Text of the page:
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A Once-Wild Winnie
Shelly Henss and her once-wild mustang mare named Winnie.
Credit:  Courtesy of the author

Standing at just under 13 hands, Winnie is a little mustang with a big history and an even bigger heart.

“She seemed grateful,” Shelly Henss, a longtime friend, explained. “After all she’s been through, she really appreciated the attention.”

For almost 20 years now, I’ve enjoyed watching Shelly professionally groom, train, and show dogs. When I heard about her most recent four-legged project, I was curious to see what she’d done with a 4-year old wild horse from Utah.

“I just treated her like a dog,” Shelly said.

And it shows. When I first met Winnie at a small backyard boarding stable in Martinsville, Indiana, the portly bay pony with an unruly mane carefully poked at my pockets with her rigid muzzle. The government wild horse freeze mark on her neck was the only indication that I was feeding stale marshmallows to a mustang who had once freely roamed the mountains of Utah.

“Winnie’s been around,” Shelly said. “The guy who got her from a BLM adoption left with a trailer full of wild horses. He paid for a few but then stole the rest. He moved them to Texas and then someone in North Carolina bought three of the horses from him. That guy used the male but then turned the others loose and just left them.”

Eventually, the two female mustangs ended up on Craigslist.

“My friend Rob saw an opportunity for ‘free horses’ and decided to take them both. When they went to pick them up, it took them four hours to get Winnie in the trailer. She was kicking and thrashing about.”

They never got the other mare loaded and were forced to leave her behind.

Rob brought Winnie back to his farm. She hated being in a stall. She bit, turned her back to people, and kicked. No one could touch her - everyone was scared of her.

Eventually, Rob gave up on Winnie and decided to put her back on Craigslist.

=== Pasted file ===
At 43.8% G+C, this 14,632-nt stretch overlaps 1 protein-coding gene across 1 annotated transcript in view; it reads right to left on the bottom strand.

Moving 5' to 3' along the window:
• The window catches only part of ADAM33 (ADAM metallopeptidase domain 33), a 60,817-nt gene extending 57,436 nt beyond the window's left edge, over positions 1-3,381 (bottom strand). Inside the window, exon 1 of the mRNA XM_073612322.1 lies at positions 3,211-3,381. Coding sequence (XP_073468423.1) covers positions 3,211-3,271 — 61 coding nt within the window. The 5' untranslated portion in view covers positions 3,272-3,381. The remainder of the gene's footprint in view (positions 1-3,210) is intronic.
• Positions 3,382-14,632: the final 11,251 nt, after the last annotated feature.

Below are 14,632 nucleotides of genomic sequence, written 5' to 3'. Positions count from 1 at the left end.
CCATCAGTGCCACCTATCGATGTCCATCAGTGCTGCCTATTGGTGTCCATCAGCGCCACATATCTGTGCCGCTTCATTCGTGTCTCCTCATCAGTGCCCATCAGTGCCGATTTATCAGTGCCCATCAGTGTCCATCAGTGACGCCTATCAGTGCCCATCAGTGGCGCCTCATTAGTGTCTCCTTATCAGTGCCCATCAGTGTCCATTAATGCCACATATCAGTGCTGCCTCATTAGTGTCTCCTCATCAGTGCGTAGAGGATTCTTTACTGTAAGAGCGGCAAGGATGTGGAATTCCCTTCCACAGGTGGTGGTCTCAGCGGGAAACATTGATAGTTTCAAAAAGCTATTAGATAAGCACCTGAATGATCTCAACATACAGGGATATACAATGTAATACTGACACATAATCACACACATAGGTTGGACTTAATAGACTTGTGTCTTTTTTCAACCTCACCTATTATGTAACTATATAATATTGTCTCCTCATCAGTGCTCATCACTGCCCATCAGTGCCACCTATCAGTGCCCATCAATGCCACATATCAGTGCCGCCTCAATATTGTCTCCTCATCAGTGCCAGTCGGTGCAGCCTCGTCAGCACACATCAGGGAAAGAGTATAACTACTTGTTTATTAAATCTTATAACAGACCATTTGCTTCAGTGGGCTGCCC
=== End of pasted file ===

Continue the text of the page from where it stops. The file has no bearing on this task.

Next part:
“I told him he ought to give her one more chance,” Shelly explained. “He said that if I think I can break her I should go right ahead and do it. He said that if I did, I could have her.”

Shelly started the next day.

“I went out to the field and sat down and read a book out loud to her,” she said. “I kept my back to her for about 3 days so I wouldn’t intimidate her. She was really curious wondering what I was doing. I just sat there and read ‘Into the Wild’ and another book called ‘Animals in Translation’ to her.”

After about a week of reading, Shelly decided it was time to try to trap the mare in the barn. She lured her in with another horse.

“They put rope halters with long lines on the horses when they catch them in the wild,” she said. “Winnie dragged that rope around for two years because no one could get it off of her. No one dared to.”

When Shelly got her in the barn, she quickly snatched the lead.

“Winnie turned to get away but then dropped her head and snorted at me. I walked her to the other barn and took her right into a stall.”

Within a few days, Shelly was cross-tying Winnie and touching her entire body. She kept her in the stall for 5 days.

“It was our close time - lots of grooming, talking, touching. She let me pick up all four of her feet.”

Finally, Shelly decided to send her back out to pasture. She left the halter and long line on.

“That night when she let me walk right up and catch her, I cut that rope off. We didn’t need it anymore.”

Shelly continued to train Winnie like a dog. She took her on long walks.

“The first time I got on her she reared twice. She wasn’t trying to dump me – she was just feeling really good. The next day I took her on a 4-hour ride. We just went around looking at things, learning about trash bags and cars and stuff.”

Rob kept his part of the agreement, letting Shelly keep Winnie. Last winter, she called BLM to obtain the paperwork verifying that this once-wild mustang was now truly hers.

Shelly learned that the man who stole Winnie from the BLM in Utah now has a federal warrant out for his arrest.

“The adoption people liked hearing about Winnie,” Shelly added. “They were amazed by where she’s been and how far she’s come.”

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